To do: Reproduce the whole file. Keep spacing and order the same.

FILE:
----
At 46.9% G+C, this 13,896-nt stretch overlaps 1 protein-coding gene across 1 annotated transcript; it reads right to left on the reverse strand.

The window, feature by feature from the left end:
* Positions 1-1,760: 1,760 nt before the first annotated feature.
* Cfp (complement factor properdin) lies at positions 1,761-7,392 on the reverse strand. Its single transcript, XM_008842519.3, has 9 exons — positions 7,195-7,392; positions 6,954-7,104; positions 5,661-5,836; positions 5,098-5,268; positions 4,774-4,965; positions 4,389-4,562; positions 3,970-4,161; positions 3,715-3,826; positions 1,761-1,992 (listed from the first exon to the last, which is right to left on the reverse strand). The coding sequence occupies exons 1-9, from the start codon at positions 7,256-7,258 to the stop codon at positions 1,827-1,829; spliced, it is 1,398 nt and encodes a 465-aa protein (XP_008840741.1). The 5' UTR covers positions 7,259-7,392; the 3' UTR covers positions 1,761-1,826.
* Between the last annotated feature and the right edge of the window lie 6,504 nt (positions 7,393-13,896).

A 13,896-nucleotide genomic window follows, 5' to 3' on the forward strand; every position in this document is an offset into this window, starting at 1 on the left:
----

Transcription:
At 46.9% G+C, this 13,896-nt stretch overlaps 1 protein-coding gene across 1 annotated transcript; it reads right to left on the reverse strand.

The window, feature by feature from the left end:
* Positions 1-1,760: 1,760 nt before the first annotated feature.
* Cfp (complement factor properdin) lies at positions 1,761-7,392 on the reverse strand. Its single transcript, XM_008842519.3, has 9 exons — positions 7,195-7,392; positions 6,954-7,104; positions 5,661-5,836; positions 5,098-5,268; positions 4,774-4,965; positions 4,389-4,562; positions 3,970-4,161; positions 3,715-3,826; positions 1,761-1,992 (listed from the first exon to the last, which is right to left on the reverse strand). The coding sequence occupies exons 1-9, from the start codon at positions 7,256-7,258 to the stop codon at positions 1,827-1,829; spliced, it is 1,398 nt and encodes a 465-aa protein (XP_008840741.1). The 5' UTR covers positions 7,259-7,392; the 3' UTR covers positions 1,761-1,826.
* Between the last annotated feature and the right edge of the window lie 6,504 nt (positions 7,393-13,896).

A 13,896-nucleotide genomic window follows, 5' to 3' on the forward strand; every position in this document is an offset into this window, starting at 1 on the left: